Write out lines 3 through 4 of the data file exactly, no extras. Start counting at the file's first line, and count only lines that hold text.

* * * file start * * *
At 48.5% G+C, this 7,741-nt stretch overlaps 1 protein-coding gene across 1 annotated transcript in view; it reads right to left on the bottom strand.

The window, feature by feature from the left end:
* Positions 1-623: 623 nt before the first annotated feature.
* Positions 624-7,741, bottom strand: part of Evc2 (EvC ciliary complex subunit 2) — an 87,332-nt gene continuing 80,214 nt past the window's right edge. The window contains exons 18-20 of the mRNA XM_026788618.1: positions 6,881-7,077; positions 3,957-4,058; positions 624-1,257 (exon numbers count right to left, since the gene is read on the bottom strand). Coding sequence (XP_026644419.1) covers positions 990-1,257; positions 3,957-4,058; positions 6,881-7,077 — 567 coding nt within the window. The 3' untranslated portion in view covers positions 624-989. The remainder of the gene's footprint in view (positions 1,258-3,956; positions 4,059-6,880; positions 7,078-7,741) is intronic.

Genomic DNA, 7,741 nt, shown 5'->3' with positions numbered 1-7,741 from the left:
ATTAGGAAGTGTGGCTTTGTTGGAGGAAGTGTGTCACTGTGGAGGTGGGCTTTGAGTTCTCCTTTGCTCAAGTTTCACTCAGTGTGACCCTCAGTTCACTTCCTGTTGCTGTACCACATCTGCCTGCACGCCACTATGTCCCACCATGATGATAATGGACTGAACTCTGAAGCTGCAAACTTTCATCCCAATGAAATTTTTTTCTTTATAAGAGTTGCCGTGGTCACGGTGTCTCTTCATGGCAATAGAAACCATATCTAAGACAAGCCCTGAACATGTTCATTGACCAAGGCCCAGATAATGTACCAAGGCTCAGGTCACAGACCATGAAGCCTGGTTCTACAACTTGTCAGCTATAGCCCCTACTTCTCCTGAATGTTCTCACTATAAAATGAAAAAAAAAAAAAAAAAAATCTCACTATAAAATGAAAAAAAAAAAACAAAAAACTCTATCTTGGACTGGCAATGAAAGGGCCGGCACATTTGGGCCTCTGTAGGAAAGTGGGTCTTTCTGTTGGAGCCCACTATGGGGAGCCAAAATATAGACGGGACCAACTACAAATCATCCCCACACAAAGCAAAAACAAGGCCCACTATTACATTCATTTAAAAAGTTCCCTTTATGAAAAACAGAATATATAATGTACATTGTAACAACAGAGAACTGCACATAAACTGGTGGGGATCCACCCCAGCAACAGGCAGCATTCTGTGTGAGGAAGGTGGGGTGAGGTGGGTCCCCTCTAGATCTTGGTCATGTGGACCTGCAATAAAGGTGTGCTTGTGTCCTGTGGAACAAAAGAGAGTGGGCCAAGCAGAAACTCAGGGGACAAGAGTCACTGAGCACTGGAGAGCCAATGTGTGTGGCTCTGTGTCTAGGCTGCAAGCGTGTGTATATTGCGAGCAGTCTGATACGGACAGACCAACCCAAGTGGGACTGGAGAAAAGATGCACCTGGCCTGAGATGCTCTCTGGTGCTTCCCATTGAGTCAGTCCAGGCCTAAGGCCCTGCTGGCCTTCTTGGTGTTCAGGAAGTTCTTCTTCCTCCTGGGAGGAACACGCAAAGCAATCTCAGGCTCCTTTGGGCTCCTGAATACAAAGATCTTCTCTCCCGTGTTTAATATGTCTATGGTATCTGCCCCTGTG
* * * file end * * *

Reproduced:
* Positions 1-623: 623 nt before the first annotated feature.
* Positions 624-7,741, bottom strand: part of Evc2 (EvC ciliary complex subunit 2) — an 87,332-nt gene continuing 80,214 nt past the window's right edge. The window contains exons 18-20 of the mRNA XM_026788618.1: positions 6,881-7,077; positions 3,957-4,058; positions 624-1,257 (exon numbers count right to left, since the gene is read on the bottom strand). Coding sequence (XP_026644419.1) covers positions 990-1,257; positions 3,957-4,058; positions 6,881-7,077 — 567 coding nt within the window. The 3' untranslated portion in view covers positions 624-989. The remainder of the gene's footprint in view (positions 1,258-3,956; positions 4,059-6,880; positions 7,078-7,741) is intronic.